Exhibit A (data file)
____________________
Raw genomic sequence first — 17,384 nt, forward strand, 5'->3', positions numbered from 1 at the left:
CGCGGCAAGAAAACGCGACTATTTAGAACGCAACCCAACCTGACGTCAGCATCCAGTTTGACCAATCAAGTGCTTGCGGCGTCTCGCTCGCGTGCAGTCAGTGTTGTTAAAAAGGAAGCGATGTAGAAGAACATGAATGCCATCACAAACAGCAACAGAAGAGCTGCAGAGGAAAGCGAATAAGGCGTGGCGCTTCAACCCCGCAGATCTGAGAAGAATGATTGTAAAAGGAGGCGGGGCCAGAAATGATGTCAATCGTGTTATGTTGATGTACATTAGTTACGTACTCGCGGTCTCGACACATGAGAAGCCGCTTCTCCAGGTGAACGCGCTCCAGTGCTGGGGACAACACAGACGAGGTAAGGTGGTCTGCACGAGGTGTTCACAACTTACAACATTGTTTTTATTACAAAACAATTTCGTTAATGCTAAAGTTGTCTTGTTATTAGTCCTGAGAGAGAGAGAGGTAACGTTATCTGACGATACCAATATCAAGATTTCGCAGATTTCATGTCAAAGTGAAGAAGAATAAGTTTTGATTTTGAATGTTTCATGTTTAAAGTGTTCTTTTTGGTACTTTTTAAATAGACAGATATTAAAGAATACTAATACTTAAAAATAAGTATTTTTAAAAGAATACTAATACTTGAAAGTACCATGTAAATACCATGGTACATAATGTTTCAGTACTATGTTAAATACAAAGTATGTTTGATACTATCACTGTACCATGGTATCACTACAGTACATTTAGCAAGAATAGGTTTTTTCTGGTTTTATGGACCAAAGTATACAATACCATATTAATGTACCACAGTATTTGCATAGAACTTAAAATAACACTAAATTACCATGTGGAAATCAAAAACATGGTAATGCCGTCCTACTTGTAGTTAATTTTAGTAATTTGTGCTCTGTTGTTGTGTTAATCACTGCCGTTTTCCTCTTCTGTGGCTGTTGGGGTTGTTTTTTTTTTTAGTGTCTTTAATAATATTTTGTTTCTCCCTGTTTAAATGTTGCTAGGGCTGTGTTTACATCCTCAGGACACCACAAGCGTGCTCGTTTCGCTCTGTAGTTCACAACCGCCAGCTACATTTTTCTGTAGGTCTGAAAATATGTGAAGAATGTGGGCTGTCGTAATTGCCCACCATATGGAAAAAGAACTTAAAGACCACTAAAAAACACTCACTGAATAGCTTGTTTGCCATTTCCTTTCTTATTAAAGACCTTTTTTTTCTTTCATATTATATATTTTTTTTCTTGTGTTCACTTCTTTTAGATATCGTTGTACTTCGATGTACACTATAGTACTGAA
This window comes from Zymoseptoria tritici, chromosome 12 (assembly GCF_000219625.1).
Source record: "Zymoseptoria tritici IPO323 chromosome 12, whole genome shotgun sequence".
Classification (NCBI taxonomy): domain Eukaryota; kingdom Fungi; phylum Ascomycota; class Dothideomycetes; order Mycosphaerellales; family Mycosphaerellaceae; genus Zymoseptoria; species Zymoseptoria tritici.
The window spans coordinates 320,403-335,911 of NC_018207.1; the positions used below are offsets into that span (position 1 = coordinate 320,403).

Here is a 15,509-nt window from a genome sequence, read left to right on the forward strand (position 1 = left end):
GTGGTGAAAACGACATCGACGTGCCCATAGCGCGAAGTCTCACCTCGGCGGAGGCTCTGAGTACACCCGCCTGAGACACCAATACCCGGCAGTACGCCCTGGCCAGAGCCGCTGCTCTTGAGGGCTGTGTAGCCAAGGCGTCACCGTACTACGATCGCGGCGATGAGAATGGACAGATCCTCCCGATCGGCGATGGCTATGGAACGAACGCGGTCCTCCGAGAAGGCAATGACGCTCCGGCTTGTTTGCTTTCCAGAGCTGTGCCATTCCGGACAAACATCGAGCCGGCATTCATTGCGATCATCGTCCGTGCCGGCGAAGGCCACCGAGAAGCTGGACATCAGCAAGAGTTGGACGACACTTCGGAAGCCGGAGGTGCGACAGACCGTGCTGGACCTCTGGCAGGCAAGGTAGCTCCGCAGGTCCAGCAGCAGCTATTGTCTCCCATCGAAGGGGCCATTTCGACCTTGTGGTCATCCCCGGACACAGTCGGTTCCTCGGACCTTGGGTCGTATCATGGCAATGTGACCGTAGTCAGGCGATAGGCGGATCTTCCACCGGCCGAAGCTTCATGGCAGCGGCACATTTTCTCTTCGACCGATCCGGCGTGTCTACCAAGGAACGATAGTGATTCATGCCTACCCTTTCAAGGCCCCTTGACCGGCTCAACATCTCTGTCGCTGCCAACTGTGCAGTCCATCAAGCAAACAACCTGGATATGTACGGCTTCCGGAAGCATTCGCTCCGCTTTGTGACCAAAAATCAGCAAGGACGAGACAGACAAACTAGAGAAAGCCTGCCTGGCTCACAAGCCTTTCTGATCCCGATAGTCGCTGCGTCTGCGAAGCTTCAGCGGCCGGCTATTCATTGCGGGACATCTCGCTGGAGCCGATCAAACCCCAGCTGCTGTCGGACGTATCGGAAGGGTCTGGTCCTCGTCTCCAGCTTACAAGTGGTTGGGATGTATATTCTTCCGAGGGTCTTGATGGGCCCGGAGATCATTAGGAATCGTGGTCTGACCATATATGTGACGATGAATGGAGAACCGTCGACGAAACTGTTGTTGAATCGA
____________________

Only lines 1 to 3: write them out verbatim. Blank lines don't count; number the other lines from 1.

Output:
Raw genomic sequence first — 17,384 nt, forward strand, 5'->3', positions numbered from 1 at the left:
CGCGGCAAGAAAACGCGACTATTTAGAACGCAACCCAACCTGACGTCAGCATCCAGTTTGACCAATCAAGTGCTTGCGGCGTCTCGCTCGCGTGCAGTCAGTGTTGTTAAAAAGGAAGCGATGTAGAAGAACATGAATGCCATCACAAACAGCAACAGAAGAGCTGCAGAGGAAAGCGAATAAGGCGTGGCGCTTCAACCCCGCAGATCTGAGAAGAATGATTGTAAAAGGAGGCGGGGCCAGAAATGATGTCAATCGTGTTATGTTGATGTACATTAGTTACGTACTCGCGGTCTCGACACATGAGAAGCCGCTTCTCCAGGTGAACGCGCTCCAGTGCTGGGGACAACACAGACGAGGTAAGGTGGTCTGCACGAGGTGTTCACAACTTACAACATTGTTTTTATTACAAAACAATTTCGTTAATGCTAAAGTTGTCTTGTTATTAGTCCTGAGAGAGAGAGAGGTAACGTTATCTGACGATACCAATATCAAGATTTCGCAGATTTCATGTCAAAGTGAAGAAGAATAAGTTTTGATTTTGAATGTTTCATGTTTAAAGTGTTCTTTTTGGTACTTTTTAAATAGACAGATATTAAAGAATACTAATACTTAAAAATAAGTATTTTTAAAAGAATACTAATACTTGAAAGTACCATGTAAATACCATGGTACATAATGTTTCAGTACTATGTTAAATACAAAGTATGTTTGATACTATCACTGTACCATGGTATCACTACAGTACATTTAGCAAGAATAGGTTTTTTCTGGTTTTATGGACCAAAGTATACAATACCATATTAATGTACCACAGTATTTGCATAGAACTTAAAATAACACTAAATTACCATGTGGAAATCAAAAACATGGTAATGCCGTCCTACTTGTAGTTAATTTTAGTAATTTGTGCTCTGTTGTTGTGTTAATCACTGCCGTTTTCCTCTTCTGTGGCTGTTGGGGTTGTTTTTTTTTTTAGTGTCTTTAATAATATTTTGTTTCTCCCTGTTTAAATGTTGCTAGGGCTGTGTTTACATCCTCAGGACACCACAAGCGTGCTCGTTTCGCTCTGTAGTTCACAACCGCCAGCTACATTTTTCTGTAGGTCTGAAAATATGTGAAGAATGTGGGCTGTCGTAATTGCCCACCATATGGAAAAAGAACTTAAAGACCACTAAAAAACACTCACTGAATAGCTTGTTTGCCATTTCCTTTCTTATTAAAGACCTTTTTTTTCTTTCATATTATATATTTTTTTTCTTGTGTTCACTTCTTTTAGATATCGTTGTACTTCGATGTACACTATAGTACTGAA
This window comes from Zymoseptoria tritici, chromosome 12 (assembly GCF_000219625.1).